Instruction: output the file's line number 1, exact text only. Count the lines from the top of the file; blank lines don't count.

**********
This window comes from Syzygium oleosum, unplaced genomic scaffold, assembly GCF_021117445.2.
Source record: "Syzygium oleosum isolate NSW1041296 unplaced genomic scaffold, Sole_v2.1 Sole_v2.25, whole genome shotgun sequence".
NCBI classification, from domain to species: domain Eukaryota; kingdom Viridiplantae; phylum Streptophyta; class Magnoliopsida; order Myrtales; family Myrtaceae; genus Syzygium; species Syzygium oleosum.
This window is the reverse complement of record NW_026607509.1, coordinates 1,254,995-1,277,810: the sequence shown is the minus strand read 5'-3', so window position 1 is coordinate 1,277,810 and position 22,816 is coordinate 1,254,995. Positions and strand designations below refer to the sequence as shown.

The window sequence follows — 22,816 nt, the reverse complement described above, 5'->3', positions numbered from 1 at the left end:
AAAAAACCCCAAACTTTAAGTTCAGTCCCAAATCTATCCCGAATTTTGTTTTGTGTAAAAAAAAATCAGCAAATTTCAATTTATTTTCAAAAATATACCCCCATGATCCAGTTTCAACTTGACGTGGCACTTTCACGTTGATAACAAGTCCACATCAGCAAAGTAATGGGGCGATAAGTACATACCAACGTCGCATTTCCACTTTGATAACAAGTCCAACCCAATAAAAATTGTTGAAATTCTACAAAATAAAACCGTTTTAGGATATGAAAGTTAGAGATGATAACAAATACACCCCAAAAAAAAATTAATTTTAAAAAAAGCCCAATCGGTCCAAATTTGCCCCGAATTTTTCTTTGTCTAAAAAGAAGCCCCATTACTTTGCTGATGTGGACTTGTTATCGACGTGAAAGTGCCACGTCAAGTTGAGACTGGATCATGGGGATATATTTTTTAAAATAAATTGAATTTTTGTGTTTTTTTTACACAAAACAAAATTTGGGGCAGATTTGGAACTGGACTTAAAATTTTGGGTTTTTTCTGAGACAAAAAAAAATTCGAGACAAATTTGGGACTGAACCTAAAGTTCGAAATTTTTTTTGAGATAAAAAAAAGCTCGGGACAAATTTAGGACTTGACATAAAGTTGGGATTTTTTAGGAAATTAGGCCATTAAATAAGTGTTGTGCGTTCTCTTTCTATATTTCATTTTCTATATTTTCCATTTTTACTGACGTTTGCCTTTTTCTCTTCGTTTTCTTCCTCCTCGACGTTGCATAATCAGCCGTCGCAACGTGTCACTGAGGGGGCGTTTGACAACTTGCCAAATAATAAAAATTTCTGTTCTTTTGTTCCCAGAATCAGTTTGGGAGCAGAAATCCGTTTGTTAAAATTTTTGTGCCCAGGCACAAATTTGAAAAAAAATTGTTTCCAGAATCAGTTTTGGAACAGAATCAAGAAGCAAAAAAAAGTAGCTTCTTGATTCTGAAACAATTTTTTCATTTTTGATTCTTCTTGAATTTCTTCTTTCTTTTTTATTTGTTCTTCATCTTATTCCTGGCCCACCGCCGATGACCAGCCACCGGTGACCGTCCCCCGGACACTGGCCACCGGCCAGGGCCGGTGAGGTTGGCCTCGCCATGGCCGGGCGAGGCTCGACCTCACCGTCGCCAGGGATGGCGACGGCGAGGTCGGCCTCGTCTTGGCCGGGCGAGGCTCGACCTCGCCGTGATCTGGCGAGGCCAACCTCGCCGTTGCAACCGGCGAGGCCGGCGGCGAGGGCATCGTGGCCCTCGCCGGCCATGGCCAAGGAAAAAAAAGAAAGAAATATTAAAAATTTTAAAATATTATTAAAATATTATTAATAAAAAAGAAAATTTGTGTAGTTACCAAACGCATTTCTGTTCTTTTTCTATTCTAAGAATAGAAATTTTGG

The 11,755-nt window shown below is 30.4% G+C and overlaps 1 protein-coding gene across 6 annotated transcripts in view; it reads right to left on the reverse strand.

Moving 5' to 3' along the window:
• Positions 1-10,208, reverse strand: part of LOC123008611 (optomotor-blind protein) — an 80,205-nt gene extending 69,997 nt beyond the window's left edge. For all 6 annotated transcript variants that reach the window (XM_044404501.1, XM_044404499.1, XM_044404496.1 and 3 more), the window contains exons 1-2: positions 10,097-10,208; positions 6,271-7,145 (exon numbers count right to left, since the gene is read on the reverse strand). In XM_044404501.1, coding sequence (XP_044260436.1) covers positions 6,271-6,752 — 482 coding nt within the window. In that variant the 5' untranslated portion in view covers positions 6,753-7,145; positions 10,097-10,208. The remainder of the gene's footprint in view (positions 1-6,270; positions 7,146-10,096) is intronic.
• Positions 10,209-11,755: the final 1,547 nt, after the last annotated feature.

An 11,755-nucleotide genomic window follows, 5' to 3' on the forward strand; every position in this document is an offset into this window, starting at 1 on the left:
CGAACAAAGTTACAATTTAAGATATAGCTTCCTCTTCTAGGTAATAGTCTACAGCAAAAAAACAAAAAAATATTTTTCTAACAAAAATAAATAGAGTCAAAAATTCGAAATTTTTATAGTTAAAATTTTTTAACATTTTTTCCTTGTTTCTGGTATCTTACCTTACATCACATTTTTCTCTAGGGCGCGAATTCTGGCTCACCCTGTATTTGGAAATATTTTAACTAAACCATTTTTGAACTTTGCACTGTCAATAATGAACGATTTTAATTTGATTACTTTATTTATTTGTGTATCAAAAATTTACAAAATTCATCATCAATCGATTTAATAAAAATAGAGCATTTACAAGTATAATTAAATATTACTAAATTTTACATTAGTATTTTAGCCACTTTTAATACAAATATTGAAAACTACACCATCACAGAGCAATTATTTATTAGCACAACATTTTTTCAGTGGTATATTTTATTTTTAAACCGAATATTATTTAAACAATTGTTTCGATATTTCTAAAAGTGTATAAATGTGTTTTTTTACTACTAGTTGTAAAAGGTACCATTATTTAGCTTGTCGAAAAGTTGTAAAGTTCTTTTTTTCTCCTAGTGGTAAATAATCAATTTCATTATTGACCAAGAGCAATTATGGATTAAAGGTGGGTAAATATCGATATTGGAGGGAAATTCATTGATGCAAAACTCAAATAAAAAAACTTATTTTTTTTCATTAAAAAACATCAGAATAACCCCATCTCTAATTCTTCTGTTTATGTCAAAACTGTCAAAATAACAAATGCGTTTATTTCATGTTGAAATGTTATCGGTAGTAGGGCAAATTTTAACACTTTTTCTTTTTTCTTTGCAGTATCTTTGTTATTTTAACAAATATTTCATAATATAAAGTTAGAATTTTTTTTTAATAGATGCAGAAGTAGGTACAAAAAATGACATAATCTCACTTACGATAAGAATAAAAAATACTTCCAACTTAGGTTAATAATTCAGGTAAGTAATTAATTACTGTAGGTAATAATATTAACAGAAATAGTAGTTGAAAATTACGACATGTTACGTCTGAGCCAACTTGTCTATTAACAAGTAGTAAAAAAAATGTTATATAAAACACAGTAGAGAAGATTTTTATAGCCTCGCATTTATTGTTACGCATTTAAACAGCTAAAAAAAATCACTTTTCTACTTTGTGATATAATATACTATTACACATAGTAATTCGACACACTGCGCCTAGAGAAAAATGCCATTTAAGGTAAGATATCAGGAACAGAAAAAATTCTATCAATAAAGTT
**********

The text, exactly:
This window comes from Syzygium oleosum, unplaced genomic scaffold, assembly GCF_021117445.2.